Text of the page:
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Busting the myths – Hear from sales experts

18 Min read

There is plethora of sales myths circulating in the industry, making it difficult for salespeople to map out the perfect sales strategy. 

Majority of misconceptions arise from word of mouth and rumors on social media platforms. Therefore, I am here for busting the myths on sales, so every salesperson can sell with confidence! 

If you’re new to selling, these sales myth may lead you to a tough path. 

I’m sure that you’re wondering, “Do I really need to pay heed to such sales myths?” Well, if you want to reach your goals and become the best sales person, you need to be aware of every myth about your industry. 

And in this article, we’re busting the myths with the help of some excellent sales experts! 

Table of content

  1. Daniel Meck
  2. Nathan Hughes
  3. Mark Daoust 
  4. Farzad Rashidi
  5. Grant Aldrich 
  6. Jacob Dayan 
  7. Ken Olling  
  8. Jose Sanchez 
  9. Stacey Kane  
  10. Jennifer Harder 
  11. Rosanna Gill
  12. Wendy Weiss
  13. Ifty Nasir
  14. Tony Martins
  15. Xena Kash
  16. Ryan Stewart
  17. Sai Blackbyrn
  18. Kathryn McDavid
  19. John Hill
  20. Aaron Agius
  21. Solomon Timothy
  22. Jeffrey Zhou
  23. Nik Sharma
  24. Jerry Han
  25. James Walsh

Busting the myth – Salespeople are born, not made

1. Daniel Meck

From Moosend, Head of Sales 

I would actually argue that Salespeople are born, because literally everyone in the world is in sales in some shape or form.  

When you were a child, on at least one occasion, you probably cried because you wanted some sweets from your parents. The deal on the table is clear: I’ll stop crying if you give me a treat.  

That’s sales in its most raw form, and we are all born with that skill hardwired into our DNA. 

It would be most accurate to say that while everyone is born a salesperson, the diamonds that shine the brightest are the ones that take the time to learn how to polish themselves the best. 

2. Nathan Hughes

From Diggity Marketing, Marketing director 

It’s a complete myth and it can negatively affect a salesperson’s career as well if they think that they were not born with the qualities of a salesperson.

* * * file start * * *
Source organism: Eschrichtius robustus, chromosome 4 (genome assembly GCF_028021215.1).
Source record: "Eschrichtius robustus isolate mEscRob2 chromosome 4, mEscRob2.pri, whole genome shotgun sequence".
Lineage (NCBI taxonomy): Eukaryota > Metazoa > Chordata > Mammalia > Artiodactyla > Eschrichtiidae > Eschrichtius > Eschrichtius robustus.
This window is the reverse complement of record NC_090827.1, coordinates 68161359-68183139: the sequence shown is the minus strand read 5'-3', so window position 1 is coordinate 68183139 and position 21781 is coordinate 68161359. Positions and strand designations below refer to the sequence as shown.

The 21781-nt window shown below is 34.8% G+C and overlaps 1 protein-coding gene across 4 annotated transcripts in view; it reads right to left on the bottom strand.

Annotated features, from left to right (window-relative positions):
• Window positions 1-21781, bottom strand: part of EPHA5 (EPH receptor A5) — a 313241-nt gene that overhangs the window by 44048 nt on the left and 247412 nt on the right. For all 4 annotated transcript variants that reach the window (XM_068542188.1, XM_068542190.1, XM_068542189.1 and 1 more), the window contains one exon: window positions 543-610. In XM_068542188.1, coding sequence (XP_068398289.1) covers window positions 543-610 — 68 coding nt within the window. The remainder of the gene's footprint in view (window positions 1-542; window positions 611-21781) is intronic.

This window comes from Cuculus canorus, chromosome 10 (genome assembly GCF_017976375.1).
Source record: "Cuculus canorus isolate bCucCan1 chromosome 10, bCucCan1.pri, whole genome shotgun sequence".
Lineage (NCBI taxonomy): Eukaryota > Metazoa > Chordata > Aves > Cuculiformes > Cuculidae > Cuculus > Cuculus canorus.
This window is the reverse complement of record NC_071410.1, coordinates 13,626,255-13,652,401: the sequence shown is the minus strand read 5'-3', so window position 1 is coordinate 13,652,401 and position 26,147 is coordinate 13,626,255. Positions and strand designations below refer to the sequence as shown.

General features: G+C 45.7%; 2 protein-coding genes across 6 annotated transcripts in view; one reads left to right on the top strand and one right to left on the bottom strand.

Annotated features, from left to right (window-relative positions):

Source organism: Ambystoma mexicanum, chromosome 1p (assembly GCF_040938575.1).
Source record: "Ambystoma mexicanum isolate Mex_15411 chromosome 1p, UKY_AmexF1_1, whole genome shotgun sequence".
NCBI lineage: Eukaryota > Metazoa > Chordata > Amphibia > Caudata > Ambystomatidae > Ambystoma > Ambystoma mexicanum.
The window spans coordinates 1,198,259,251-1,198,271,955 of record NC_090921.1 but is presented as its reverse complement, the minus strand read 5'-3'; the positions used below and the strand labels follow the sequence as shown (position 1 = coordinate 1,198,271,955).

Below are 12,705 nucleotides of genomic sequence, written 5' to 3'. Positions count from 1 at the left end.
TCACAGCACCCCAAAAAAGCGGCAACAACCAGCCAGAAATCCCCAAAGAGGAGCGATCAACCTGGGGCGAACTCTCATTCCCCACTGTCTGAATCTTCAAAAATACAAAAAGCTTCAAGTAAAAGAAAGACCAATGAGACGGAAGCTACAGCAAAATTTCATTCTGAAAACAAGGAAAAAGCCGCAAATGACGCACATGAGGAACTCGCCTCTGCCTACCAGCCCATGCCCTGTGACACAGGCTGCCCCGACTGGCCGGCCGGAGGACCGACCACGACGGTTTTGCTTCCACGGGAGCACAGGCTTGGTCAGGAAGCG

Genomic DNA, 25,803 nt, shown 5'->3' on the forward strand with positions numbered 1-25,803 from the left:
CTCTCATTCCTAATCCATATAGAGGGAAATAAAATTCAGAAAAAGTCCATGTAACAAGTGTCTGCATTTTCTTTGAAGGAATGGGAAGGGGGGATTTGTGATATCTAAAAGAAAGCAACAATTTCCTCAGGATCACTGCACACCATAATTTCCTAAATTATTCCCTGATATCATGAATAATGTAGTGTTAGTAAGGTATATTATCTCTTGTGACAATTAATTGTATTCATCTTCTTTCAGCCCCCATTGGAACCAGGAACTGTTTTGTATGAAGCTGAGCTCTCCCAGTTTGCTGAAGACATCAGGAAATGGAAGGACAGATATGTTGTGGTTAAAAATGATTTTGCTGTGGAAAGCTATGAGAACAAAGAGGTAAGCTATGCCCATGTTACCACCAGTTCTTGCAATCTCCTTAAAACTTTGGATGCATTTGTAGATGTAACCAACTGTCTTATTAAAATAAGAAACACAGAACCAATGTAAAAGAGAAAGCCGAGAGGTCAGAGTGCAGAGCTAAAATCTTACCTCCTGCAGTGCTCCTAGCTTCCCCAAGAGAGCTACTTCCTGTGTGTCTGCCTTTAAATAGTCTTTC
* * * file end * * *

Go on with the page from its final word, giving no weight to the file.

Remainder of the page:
Salespeople are made, just like in any other profession. It takes a lot of practice and one needs to harbor strong persuasive skills. In fact, if someone thinks that they were “born to sell”, they might never improve their skills in their career. 

Selling definitely comes with a lot of rejection and a salesperson needs to have thick skin to handle it well. 

3. Mark Daoust

From QuietLight, CEO 

I disagree with the idea that salespeople are born, not made.  

The keys to a successful career in sales are confidence, interpersonal skills and an extensive knowledge of the product or service you are trying to sell

Skills such as confidence and interpersonal skills come more naturally to some people then they do to others and some people have an easier time learning the ins and outs of a product.  

However, that does not mean that a dedicated salesperson cannot develop these important skills with hard work and patience. In fact, salespeople who rely solely on their natural abilities without putting in the time to further develop these skills will often do worse in the long run than a salesperson who started out without these skills and had to develop them.  

In conclusion, I think a more accurate expression would be “Good salespeople CAN be born, but great salespeople are MADE.”

4. Farzad Rashidi  

From Respona, Co-Founder 

Certainly not true. There is a lot of evidence to suggest that even the best salespeople are nurtured and trained to cultivate their skills. 

Salesmanship isn’t learned just from sitting in front of a computer screen for endless hours on end. We know this because research shows that practicing opportunity identification through counseling, mentoring, coaching, or training sessions with experienced professionals creates an increase in performance right away (within minutes). 

This suggests that sales skills can be learned if we know the strategies and techniques for how to do it properly. In other words, there’s nothing about “being born with it.” 

Although, I can see why this myth emerged. 

Some people are good at understanding and empathizing with other humans in the way that salespeople need to do.

5. Grant Aldrich

From OnlineDegree, CEO 

Great salespeople are in touch with themselves. They understand how to not only play to their strengths and avoid exposing their weaknesses, but they also do so in a real-time dialogue with other people. Knowing yourself and the other party is tricky work, but they’ve worked at it so adeptly as a matter of self-improvement that it seems like they’re a natural.  

That’s why we say they’re born, not made, but even the best of the best had to work at it to get where they are. 

6. Jacob Dayan

From Communitytax, CEO 

I believe that the saying salespeople are born, not made is a myth and not something to live by. I understand how there are people born with a personality that fits sales or business, but at the same time, there are many people who can learn sales skills and be at the top.